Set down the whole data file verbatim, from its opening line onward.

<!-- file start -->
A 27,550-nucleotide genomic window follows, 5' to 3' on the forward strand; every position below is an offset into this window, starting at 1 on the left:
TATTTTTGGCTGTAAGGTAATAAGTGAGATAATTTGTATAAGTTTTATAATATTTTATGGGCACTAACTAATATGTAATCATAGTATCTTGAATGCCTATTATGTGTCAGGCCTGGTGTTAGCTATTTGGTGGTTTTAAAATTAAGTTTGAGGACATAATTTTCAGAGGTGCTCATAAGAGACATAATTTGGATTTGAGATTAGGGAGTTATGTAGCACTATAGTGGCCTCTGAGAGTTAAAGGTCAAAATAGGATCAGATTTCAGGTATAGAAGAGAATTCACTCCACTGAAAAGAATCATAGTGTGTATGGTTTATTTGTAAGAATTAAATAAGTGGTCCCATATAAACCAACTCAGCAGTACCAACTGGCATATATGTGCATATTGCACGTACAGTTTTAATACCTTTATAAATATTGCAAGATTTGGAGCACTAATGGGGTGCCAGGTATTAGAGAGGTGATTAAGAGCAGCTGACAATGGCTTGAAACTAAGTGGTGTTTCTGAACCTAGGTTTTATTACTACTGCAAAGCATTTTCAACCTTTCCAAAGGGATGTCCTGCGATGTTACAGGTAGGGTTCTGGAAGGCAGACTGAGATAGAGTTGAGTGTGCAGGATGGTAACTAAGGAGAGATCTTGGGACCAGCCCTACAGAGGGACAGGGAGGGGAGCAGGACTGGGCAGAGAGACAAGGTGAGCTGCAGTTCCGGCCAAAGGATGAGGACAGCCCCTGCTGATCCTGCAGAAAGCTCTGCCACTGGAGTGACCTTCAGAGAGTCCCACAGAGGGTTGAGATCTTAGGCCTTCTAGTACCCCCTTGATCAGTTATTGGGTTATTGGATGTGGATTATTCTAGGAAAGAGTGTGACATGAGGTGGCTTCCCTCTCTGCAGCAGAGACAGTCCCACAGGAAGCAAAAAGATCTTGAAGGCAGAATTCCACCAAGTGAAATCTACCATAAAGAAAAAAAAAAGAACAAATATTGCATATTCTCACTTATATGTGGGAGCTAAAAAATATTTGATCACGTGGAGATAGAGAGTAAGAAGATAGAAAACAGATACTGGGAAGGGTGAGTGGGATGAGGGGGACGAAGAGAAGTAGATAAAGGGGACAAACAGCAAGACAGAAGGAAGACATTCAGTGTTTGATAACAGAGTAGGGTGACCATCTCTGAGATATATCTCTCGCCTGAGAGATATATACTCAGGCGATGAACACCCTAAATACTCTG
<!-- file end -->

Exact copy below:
A 27,550-nucleotide genomic window follows, 5' to 3' on the forward strand; every position below is an offset into this window, starting at 1 on the left:
TATTTTTGGCTGTAAGGTAATAAGTGAGATAATTTGTATAAGTTTTATAATATTTTATGGGCACTAACTAATATGTAATCATAGTATCTTGAATGCCTATTATGTGTCAGGCCTGGTGTTAGCTATTTGGTGGTTTTAAAATTAAGTTTGAGGACATAATTTTCAGAGGTGCTCATAAGAGACATAATTTGGATTTGAGATTAGGGAGTTATGTAGCACTATAGTGGCCTCTGAGAGTTAAAGGTCAAAATAGGATCAGATTTCAGGTATAGAAGAGAATTCACTCCACTGAAAAGAATCATAGTGTGTATGGTTTATTTGTAAGAATTAAATAAGTGGTCCCATATAAACCAACTCAGCAGTACCAACTGGCATATATGTGCATATTGCACGTACAGTTTTAATACCTTTATAAATATTGCAAGATTTGGAGCACTAATGGGGTGCCAGGTATTAGAGAGGTGATTAAGAGCAGCTGACAATGGCTTGAAACTAAGTGGTGTTTCTGAACCTAGGTTTTATTACTACTGCAAAGCATTTTCAACCTTTCCAAAGGGATGTCCTGCGATGTTACAGGTAGGGTTCTGGAAGGCAGACTGAGATAGAGTTGAGTGTGCAGGATGGTAACTAAGGAGAGATCTTGGGACCAGCCCTACAGAGGGACAGGGAGGGGAGCAGGACTGGGCAGAGAGACAAGGTGAGCTGCAGTTCCGGCCAAAGGATGAGGACAGCCCCTGCTGATCCTGCAGAAAGCTCTGCCACTGGAGTGACCTTCAGAGAGTCCCACAGAGGGTTGAGATCTTAGGCCTTCTAGTACCCCCTTGATCAGTTATTGGGTTATTGGATGTGGATTATTCTAGGAAAGAGTGTGACATGAGGTGGCTTCCCTCTCTGCAGCAGAGACAGTCCCACAGGAAGCAAAAAGATCTTGAAGGCAGAATTCCACCAAGTGAAATCTACCATAAAGAAAAAAAAAAGAACAAATATTGCATATTCTCACTTATATGTGGGAGCTAAAAAATATTTGATCACGTGGAGATAGAGAGTAAGAAGATAGAAAACAGATACTGGGAAGGGTGAGTGGGATGAGGGGGACGAAGAGAAGTAGATAAAGGGGACAAACAGCAAGACAGAAGGAAGACATTCAGTGTTTGATAACAGAGTAGGGTGACCATCTCTGAGATATATCTCTCGCCTGAGAGATATATACTCAGGCGATGAACACCCTAAATACTCTG